ModNation Racers Post-Patch Report


United Front Games recently rolled out the first major patch for its PS3 kart racer, ModNation Racers, and after a little over a week of personal play testing the update has proven to be a rousing success. Well, except for an initial bug which prevented players from loading into XP Races and XP Series, but a subsequent clean-up patch ironed out that kink in short order.

ModNation Racers Title Update 1.02 (and 1.03) addresses a number of issues, and you can read all about them here. But for many players the most important fix will be the newly optimized load times. Before the patch, the loading screens between offline career races and online multiplayer races routinely ate up around a minute of time. I’m generally not very picky about load times, but in a kart racer where you are zipping through race after race after race, any noticeable downtime between each race does drag down the experience.

There have been reports of the patch actually increasing load times for some users in rare instances (I’m not sure I really believe these claims, but they are out there), but in my time with the game the loading times have been drastically reduced. The initial boot-up load time remains lengthy, but once you get into the game itself everything runs a lot faster. For me, the loading screens between races – online and offline – now last between 15-25 seconds. On average, that’s over 50% faster than before, and that boost makes a world of difference.

Online performance was also addressed in the patch. The actual in-game racing performance has been rock solid since the game launched (I’ve never been disconnected during a race or experienced any lag, before or after the patch), but early on the game was hampered by inconsistent ModSpot connectivity.

Back when I reviewed the game, I would get booted offline while puttering around the ModSpot hub and searching for new user content literally every single time I played – oftentimes multiple disconnects would occur within a single play session. Since the patch, I haven’t experienced a single disconnect. So whatever magical spell UFG cast on the servers, it clearly worked!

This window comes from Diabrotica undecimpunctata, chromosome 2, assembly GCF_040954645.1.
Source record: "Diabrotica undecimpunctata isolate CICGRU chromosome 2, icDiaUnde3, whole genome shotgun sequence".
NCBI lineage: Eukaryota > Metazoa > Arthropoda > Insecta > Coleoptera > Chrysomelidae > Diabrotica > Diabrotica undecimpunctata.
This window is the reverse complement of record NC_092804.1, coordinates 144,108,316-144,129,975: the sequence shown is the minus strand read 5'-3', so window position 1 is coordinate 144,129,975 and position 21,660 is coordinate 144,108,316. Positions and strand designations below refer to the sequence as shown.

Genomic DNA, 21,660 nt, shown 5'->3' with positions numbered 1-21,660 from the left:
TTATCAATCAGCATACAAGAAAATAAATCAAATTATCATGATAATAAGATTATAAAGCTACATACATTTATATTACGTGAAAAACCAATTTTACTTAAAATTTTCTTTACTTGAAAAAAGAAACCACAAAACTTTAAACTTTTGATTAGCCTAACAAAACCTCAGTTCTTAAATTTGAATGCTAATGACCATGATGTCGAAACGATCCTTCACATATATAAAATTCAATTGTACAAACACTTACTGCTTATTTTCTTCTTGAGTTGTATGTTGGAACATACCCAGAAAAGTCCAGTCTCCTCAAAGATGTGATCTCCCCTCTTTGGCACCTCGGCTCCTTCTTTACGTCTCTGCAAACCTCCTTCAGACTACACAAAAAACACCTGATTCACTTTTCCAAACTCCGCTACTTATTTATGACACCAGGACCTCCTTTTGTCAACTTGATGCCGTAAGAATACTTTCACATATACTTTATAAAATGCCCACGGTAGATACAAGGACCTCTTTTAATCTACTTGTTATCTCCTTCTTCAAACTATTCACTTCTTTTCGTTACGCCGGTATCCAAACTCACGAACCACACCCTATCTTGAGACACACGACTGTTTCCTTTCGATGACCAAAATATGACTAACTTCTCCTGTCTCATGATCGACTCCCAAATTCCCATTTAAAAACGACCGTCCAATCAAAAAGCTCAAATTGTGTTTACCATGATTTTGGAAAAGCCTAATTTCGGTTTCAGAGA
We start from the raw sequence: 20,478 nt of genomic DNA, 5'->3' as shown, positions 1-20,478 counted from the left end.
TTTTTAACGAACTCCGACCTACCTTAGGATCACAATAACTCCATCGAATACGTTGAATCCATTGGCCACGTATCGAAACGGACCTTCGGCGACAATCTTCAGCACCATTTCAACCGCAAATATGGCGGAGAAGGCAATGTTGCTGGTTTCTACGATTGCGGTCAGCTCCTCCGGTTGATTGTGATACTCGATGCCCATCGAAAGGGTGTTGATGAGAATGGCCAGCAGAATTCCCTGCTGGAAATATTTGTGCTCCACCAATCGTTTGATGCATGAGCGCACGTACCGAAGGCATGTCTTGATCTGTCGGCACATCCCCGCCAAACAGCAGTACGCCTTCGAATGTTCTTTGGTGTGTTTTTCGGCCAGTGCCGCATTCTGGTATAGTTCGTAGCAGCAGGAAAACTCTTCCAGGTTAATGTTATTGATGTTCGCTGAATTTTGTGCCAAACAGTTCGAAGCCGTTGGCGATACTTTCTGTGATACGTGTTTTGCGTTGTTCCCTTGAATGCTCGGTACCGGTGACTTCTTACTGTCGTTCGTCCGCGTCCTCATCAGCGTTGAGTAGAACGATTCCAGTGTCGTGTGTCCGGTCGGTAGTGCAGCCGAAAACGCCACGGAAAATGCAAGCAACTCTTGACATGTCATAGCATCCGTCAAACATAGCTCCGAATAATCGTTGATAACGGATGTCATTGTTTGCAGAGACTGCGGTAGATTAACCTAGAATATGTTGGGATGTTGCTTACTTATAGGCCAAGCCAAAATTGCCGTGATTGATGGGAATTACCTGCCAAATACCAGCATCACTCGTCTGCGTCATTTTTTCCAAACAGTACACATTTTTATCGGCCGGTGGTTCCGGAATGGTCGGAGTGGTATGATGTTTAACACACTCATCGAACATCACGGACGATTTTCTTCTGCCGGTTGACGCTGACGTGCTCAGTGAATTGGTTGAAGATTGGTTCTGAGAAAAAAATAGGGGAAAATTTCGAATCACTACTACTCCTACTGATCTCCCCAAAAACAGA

Another small addendum to the online play is the improved matchmaking, which, once you find a room of XP racers to compete against, keeps you grouped up in the same lobby after every race instead of taking you back to the ModSpot and forcing you to search for a new match. This greatly improves the flow of online racing, especially during long sessions.

One patch addition I still haven’t quite figured out, though, is the new “Casual” difficulty setting for the single-player career mode. Despite many frustrations and numerous bouts of rage-induced hair pulling, I appreciated the challenge of the default difficulty, but for many players the AI racers became far too cheap as the career progressed. The Casual setting was supposed to lighten the load, but so far I’ve had trouble noticing a clear difference.

When behind in races, it seems like it is now slightly easier to make a comeback. But other than that the AI racers still seem pretty aggressive, and it certainly hasn’t made any of the race challenges and grudge matches any easier from what I can tell. But again, I didn’t find the difficulty off-putting to begin with, so perhaps there are subtle changes that I’m not seeing but may prove helpful to players who did have a hard time before.

But all in all, the patch worked out amazingly well, and if some of the addressed issues turned you away from playing the game before, you absolutely must give it another shot.

About the Author

Matt Litten is the full-time editor and owner of He is responsible for maintaining the day to day operation of the site, editing all staff content before it is published, and contributing regular news, reviews, previews and other articles. Matt landed his first gig in the video game review business writing for the now-defunct website After the sad and untimely close of BonusStage, the former staff went on to found After a short stint as US Site Manager for AceGamez, Matt assumed full ownership over VGBlogger, and to this day he is dedicated to making it one of the top video game blogs in all the blogosphere. Matt is a fair-minded reviewer and lover of games of all platforms and types, big or small, hyped or niche, big-budget or indie. But that doesn't mean he will let poor games slide without a good thrashing when necessary!